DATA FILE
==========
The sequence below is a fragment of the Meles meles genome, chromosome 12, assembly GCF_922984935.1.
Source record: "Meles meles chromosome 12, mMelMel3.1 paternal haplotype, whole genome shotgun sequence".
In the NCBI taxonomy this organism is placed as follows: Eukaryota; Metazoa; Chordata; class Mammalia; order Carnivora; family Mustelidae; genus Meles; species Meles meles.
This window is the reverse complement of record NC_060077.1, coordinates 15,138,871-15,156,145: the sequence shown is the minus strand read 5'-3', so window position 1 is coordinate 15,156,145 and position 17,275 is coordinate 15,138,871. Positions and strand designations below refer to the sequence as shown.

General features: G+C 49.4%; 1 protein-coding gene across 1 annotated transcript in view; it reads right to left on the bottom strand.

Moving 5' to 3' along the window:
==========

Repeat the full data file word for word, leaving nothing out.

The sequence below is a fragment of the Meles meles genome, chromosome 12, assembly GCF_922984935.1.
Source record: "Meles meles chromosome 12, mMelMel3.1 paternal haplotype, whole genome shotgun sequence".
In the NCBI taxonomy this organism is placed as follows: Eukaryota; Metazoa; Chordata; class Mammalia; order Carnivora; family Mustelidae; genus Meles; species Meles meles.
This window is the reverse complement of record NC_060077.1, coordinates 15,138,871-15,156,145: the sequence shown is the minus strand read 5'-3', so window position 1 is coordinate 15,156,145 and position 17,275 is coordinate 15,138,871. Positions and strand designations below refer to the sequence as shown.

General features: G+C 49.4%; 1 protein-coding gene across 1 annotated transcript in view; it reads right to left on the bottom strand.

Moving 5' to 3' along the window: